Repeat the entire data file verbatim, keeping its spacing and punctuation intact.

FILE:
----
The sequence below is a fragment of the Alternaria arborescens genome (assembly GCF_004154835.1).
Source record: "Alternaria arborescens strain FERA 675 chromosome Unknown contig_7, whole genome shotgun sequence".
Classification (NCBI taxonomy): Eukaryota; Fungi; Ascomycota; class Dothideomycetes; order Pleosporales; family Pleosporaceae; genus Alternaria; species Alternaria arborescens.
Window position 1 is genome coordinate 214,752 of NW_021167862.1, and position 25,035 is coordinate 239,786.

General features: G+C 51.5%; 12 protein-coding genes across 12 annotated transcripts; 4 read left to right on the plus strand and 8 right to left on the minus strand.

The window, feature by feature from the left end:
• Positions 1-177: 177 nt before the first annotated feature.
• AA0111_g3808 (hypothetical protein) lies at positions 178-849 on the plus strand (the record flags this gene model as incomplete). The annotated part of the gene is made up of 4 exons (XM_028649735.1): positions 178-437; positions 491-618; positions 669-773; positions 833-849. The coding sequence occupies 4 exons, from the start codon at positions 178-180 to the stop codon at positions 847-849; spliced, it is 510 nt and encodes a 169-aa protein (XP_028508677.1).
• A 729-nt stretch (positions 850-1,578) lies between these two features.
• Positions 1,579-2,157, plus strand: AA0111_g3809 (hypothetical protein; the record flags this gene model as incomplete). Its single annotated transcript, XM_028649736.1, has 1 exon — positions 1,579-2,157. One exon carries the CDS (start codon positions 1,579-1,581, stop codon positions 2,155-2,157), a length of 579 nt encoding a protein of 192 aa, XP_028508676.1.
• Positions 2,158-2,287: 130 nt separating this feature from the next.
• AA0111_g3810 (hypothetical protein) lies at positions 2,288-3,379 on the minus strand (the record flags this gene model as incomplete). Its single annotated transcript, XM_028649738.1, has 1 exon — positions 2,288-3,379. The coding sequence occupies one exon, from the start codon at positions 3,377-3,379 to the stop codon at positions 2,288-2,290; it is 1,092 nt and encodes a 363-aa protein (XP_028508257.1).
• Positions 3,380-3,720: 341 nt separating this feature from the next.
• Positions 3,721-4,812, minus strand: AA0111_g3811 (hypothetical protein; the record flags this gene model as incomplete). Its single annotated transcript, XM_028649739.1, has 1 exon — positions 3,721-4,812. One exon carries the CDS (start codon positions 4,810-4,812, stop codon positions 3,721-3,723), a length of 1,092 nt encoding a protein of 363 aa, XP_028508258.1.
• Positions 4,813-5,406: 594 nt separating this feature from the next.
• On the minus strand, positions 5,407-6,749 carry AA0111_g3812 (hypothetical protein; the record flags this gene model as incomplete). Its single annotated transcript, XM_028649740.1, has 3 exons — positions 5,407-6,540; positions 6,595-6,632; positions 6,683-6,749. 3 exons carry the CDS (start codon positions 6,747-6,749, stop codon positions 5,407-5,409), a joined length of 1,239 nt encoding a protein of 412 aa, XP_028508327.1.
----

The sequence below is a fragment of the Alternaria arborescens genome (assembly GCF_004154835.1).
Source record: "Alternaria arborescens strain FERA 675 chromosome Unknown contig_7, whole genome shotgun sequence".
Classification (NCBI taxonomy): Eukaryota; Fungi; Ascomycota; class Dothideomycetes; order Pleosporales; family Pleosporaceae; genus Alternaria; species Alternaria arborescens.
Window position 1 is genome coordinate 214,752 of NW_021167862.1, and position 25,035 is coordinate 239,786.

General features: G+C 51.5%; 12 protein-coding genes across 12 annotated transcripts; 4 read left to right on the plus strand and 8 right to left on the minus strand.

The window, feature by feature from the left end:
• Positions 1-177: 177 nt before the first annotated feature.
• AA0111_g3808 (hypothetical protein) lies at positions 178-849 on the plus strand (the record flags this gene model as incomplete). The annotated part of the gene is made up of 4 exons (XM_028649735.1): positions 178-437; positions 491-618; positions 669-773; positions 833-849. The coding sequence occupies 4 exons, from the start codon at positions 178-180 to the stop codon at positions 847-849; spliced, it is 510 nt and encodes a 169-aa protein (XP_028508677.1).
• A 729-nt stretch (positions 850-1,578) lies between these two features.
• Positions 1,579-2,157, plus strand: AA0111_g3809 (hypothetical protein; the record flags this gene model as incomplete). Its single annotated transcript, XM_028649736.1, has 1 exon — positions 1,579-2,157. One exon carries the CDS (start codon positions 1,579-1,581, stop codon positions 2,155-2,157), a length of 579 nt encoding a protein of 192 aa, XP_028508676.1.
• Positions 2,158-2,287: 130 nt separating this feature from the next.
• AA0111_g3810 (hypothetical protein) lies at positions 2,288-3,379 on the minus strand (the record flags this gene model as incomplete). Its single annotated transcript, XM_028649738.1, has 1 exon — positions 2,288-3,379. The coding sequence occupies one exon, from the start codon at positions 3,377-3,379 to the stop codon at positions 2,288-2,290; it is 1,092 nt and encodes a 363-aa protein (XP_028508257.1).
• Positions 3,380-3,720: 341 nt separating this feature from the next.
• Positions 3,721-4,812, minus strand: AA0111_g3811 (hypothetical protein; the record flags this gene model as incomplete). Its single annotated transcript, XM_028649739.1, has 1 exon — positions 3,721-4,812. One exon carries the CDS (start codon positions 4,810-4,812, stop codon positions 3,721-3,723), a length of 1,092 nt encoding a protein of 363 aa, XP_028508258.1.
• Positions 4,813-5,406: 594 nt separating this feature from the next.
• On the minus strand, positions 5,407-6,749 carry AA0111_g3812 (hypothetical protein; the record flags this gene model as incomplete). Its single annotated transcript, XM_028649740.1, has 3 exons — positions 5,407-6,540; positions 6,595-6,632; positions 6,683-6,749. 3 exons carry the CDS (start codon positions 6,747-6,749, stop codon positions 5,407-5,409), a joined length of 1,239 nt encoding a protein of 412 aa, XP_028508327.1.